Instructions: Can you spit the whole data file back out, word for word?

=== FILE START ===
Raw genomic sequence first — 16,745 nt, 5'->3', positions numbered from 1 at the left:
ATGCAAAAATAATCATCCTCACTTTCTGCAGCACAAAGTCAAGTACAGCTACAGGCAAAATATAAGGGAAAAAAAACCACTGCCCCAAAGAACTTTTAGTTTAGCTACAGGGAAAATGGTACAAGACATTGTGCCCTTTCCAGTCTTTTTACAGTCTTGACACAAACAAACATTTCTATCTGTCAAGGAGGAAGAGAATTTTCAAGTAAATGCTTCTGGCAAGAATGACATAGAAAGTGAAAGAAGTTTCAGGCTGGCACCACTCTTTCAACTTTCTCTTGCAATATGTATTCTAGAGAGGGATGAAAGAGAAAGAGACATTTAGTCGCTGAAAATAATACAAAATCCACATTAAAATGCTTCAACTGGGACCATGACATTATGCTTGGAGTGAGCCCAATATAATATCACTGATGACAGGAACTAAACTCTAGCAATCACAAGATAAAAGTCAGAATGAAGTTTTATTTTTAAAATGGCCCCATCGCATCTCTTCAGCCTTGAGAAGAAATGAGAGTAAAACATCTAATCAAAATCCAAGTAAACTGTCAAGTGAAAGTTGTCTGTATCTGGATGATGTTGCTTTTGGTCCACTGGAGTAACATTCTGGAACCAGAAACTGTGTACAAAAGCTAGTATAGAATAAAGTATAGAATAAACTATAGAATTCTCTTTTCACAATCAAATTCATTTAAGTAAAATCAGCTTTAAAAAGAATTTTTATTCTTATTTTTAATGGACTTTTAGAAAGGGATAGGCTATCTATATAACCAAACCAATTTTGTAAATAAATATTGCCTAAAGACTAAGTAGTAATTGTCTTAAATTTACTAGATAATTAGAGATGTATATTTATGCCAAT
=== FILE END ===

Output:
Raw genomic sequence first — 16,745 nt, 5'->3', positions numbered from 1 at the left:
ATGCAAAAATAATCATCCTCACTTTCTGCAGCACAAAGTCAAGTACAGCTACAGGCAAAATATAAGGGAAAAAAAACCACTGCCCCAAAGAACTTTTAGTTTAGCTACAGGGAAAATGGTACAAGACATTGTGCCCTTTCCAGTCTTTTTACAGTCTTGACACAAACAAACATTTCTATCTGTCAAGGAGGAAGAGAATTTTCAAGTAAATGCTTCTGGCAAGAATGACATAGAAAGTGAAAGAAGTTTCAGGCTGGCACCACTCTTTCAACTTTCTCTTGCAATATGTATTCTAGAGAGGGATGAAAGAGAAAGAGACATTTAGTCGCTGAAAATAATACAAAATCCACATTAAAATGCTTCAACTGGGACCATGACATTATGCTTGGAGTGAGCCCAATATAATATCACTGATGACAGGAACTAAACTCTAGCAATCACAAGATAAAAGTCAGAATGAAGTTTTATTTTTAAAATGGCCCCATCGCATCTCTTCAGCCTTGAGAAGAAATGAGAGTAAAACATCTAATCAAAATCCAAGTAAACTGTCAAGTGAAAGTTGTCTGTATCTGGATGATGTTGCTTTTGGTCCACTGGAGTAACATTCTGGAACCAGAAACTGTGTACAAAAGCTAGTATAGAATAAAGTATAGAATAAACTATAGAATTCTCTTTTCACAATCAAATTCATTTAAGTAAAATCAGCTTTAAAAAGAATTTTTATTCTTATTTTTAATGGACTTTTAGAAAGGGATAGGCTATCTATATAACCAAACCAATTTTGTAAATAAATATTGCCTAAAGACTAAGTAGTAATTGTCTTAAATTTACTAGATAATTAGAGATGTATATTTATGCCAAT